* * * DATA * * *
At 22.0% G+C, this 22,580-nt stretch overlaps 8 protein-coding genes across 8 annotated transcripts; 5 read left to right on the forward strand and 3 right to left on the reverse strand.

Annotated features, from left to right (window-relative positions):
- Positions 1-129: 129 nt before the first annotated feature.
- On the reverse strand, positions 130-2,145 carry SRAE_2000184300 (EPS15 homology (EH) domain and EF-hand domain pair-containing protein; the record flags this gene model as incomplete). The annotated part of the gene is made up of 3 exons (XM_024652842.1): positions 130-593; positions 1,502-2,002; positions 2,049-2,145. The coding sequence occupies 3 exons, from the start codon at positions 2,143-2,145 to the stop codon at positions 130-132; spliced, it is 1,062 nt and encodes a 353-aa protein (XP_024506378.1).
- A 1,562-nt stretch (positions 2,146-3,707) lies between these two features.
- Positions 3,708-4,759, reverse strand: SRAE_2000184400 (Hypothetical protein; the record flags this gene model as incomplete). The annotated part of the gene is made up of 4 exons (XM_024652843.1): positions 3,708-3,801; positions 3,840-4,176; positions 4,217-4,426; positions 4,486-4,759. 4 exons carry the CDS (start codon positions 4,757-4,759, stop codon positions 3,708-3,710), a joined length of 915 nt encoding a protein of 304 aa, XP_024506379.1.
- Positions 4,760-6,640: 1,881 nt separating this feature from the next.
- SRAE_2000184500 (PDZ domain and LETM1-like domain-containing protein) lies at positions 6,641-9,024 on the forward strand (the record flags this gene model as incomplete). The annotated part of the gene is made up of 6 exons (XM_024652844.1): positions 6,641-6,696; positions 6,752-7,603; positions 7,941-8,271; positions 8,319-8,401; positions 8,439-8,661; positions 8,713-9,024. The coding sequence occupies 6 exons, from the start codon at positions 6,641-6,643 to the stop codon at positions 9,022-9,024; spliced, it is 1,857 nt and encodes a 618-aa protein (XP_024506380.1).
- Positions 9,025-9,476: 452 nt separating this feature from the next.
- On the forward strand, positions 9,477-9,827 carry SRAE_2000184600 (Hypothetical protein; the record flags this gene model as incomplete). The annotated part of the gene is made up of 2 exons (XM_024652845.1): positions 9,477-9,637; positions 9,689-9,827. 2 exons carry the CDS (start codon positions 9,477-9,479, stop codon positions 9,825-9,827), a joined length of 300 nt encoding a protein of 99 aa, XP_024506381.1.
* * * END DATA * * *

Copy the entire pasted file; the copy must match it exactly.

At 22.0% G+C, this 22,580-nt stretch overlaps 8 protein-coding genes across 8 annotated transcripts; 5 read left to right on the forward strand and 3 right to left on the reverse strand.

Annotated features, from left to right (window-relative positions):
- Positions 1-129: 129 nt before the first annotated feature.
- On the reverse strand, positions 130-2,145 carry SRAE_2000184300 (EPS15 homology (EH) domain and EF-hand domain pair-containing protein; the record flags this gene model as incomplete). The annotated part of the gene is made up of 3 exons (XM_024652842.1): positions 130-593; positions 1,502-2,002; positions 2,049-2,145. The coding sequence occupies 3 exons, from the start codon at positions 2,143-2,145 to the stop codon at positions 130-132; spliced, it is 1,062 nt and encodes a 353-aa protein (XP_024506378.1).
- A 1,562-nt stretch (positions 2,146-3,707) lies between these two features.
- Positions 3,708-4,759, reverse strand: SRAE_2000184400 (Hypothetical protein; the record flags this gene model as incomplete). The annotated part of the gene is made up of 4 exons (XM_024652843.1): positions 3,708-3,801; positions 3,840-4,176; positions 4,217-4,426; positions 4,486-4,759. 4 exons carry the CDS (start codon positions 4,757-4,759, stop codon positions 3,708-3,710), a joined length of 915 nt encoding a protein of 304 aa, XP_024506379.1.
- Positions 4,760-6,640: 1,881 nt separating this feature from the next.
- SRAE_2000184500 (PDZ domain and LETM1-like domain-containing protein) lies at positions 6,641-9,024 on the forward strand (the record flags this gene model as incomplete). The annotated part of the gene is made up of 6 exons (XM_024652844.1): positions 6,641-6,696; positions 6,752-7,603; positions 7,941-8,271; positions 8,319-8,401; positions 8,439-8,661; positions 8,713-9,024. The coding sequence occupies 6 exons, from the start codon at positions 6,641-6,643 to the stop codon at positions 9,022-9,024; spliced, it is 1,857 nt and encodes a 618-aa protein (XP_024506380.1).
- Positions 9,025-9,476: 452 nt separating this feature from the next.
- On the forward strand, positions 9,477-9,827 carry SRAE_2000184600 (Hypothetical protein; the record flags this gene model as incomplete). The annotated part of the gene is made up of 2 exons (XM_024652845.1): positions 9,477-9,637; positions 9,689-9,827. 2 exons carry the CDS (start codon positions 9,477-9,479, stop codon positions 9,825-9,827), a joined length of 300 nt encoding a protein of 99 aa, XP_024506381.1.